The floating school in Lagos

by Iwan Baan

Iraner erzählen von Iran (Ausgabe III/2014)

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Because space and education are in short supply in the slums in the Nigerian capital Lagos, the architect Kunlé Adeyemi designed the “Makoko Floating School”. Photo: Iwan Baan


Makoko is a huge slum that extends in a lagoon of the Nigerian capital Lagos. More than 150,000 people live on the site where entrepreneurs and authorities would like to put skyscrapers. Most of the wooden huts were built by the inhabitants of Makoko with their own hands. They stand on thin wooden pillars and you can only travel from hut to hut by boat. When fish is smoked in the afternoon, the smoke hangs over the roofs.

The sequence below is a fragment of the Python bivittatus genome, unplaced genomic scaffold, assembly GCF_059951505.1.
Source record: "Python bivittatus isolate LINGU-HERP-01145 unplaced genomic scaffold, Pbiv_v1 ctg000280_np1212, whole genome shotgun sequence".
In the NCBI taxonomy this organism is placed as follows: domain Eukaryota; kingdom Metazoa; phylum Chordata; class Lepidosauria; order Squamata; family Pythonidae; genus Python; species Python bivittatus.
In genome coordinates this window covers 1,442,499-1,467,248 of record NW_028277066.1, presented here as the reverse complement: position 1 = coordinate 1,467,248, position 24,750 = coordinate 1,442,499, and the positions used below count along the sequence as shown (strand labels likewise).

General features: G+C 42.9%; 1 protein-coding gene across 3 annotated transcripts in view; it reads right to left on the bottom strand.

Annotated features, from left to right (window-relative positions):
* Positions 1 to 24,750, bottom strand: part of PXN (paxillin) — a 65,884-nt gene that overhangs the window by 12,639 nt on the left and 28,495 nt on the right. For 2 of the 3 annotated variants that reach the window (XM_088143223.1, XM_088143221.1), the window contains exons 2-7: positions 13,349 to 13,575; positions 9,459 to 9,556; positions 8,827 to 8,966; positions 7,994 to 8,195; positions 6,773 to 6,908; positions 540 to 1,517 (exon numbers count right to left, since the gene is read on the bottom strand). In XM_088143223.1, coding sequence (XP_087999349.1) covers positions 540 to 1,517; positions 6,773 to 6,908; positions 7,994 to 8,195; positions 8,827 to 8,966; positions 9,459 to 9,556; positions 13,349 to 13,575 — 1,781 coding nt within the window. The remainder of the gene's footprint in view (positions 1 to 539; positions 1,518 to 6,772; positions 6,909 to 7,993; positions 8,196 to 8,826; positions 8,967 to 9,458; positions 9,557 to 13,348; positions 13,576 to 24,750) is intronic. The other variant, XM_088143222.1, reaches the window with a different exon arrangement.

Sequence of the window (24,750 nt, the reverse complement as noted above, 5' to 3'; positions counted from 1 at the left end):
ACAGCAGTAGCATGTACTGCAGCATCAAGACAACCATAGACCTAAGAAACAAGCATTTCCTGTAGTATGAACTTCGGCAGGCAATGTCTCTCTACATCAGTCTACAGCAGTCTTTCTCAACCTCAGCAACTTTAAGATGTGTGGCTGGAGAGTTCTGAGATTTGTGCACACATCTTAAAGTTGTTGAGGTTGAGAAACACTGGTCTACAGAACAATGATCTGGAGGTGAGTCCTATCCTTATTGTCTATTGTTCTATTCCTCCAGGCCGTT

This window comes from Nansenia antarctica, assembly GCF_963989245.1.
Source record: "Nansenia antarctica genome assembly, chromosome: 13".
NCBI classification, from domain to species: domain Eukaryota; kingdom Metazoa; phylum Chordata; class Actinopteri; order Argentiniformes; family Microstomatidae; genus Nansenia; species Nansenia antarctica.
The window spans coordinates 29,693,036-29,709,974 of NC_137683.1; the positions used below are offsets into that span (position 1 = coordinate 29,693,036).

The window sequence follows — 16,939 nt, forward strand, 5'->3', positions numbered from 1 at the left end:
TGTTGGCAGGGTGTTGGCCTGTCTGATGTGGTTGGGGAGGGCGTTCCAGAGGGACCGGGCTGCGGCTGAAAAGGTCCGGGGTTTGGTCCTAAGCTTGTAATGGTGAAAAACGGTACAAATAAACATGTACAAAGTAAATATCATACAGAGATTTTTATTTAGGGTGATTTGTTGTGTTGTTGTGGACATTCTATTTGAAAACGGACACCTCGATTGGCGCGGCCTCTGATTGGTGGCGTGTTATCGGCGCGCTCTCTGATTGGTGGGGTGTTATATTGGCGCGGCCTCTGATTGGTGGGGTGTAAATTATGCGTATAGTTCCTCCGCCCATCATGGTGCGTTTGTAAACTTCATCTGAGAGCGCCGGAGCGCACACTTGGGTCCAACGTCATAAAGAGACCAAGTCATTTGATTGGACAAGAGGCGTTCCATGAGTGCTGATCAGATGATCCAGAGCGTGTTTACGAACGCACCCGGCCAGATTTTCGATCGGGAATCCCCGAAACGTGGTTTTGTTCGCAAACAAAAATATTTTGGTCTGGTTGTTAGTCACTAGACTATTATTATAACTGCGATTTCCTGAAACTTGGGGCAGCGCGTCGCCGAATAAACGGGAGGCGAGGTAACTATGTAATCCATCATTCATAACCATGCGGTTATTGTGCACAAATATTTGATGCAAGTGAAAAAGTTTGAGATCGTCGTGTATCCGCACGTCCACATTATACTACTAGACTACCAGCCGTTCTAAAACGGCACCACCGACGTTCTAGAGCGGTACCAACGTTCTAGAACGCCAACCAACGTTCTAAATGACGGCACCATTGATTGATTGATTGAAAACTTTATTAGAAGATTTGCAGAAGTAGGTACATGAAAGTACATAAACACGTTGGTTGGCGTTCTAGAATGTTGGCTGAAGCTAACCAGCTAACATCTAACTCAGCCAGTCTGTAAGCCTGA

My good friend, the architect Kunlé Adeyemi, built a floating school with local carpenters and joiners, which is located in front of the slum. It withstands the waves and is a vision of how Makoko could look in the future. On the first floor, one hundred children can be taught. After class, the pupils take their afternoon nap here, while local merchants stop for a break. Ozomeho Fifo (the "floating school") towers above all other buildings in Makoko and symbolises the pride that the people here feel for their home.

As told to by Fabian Ebeling



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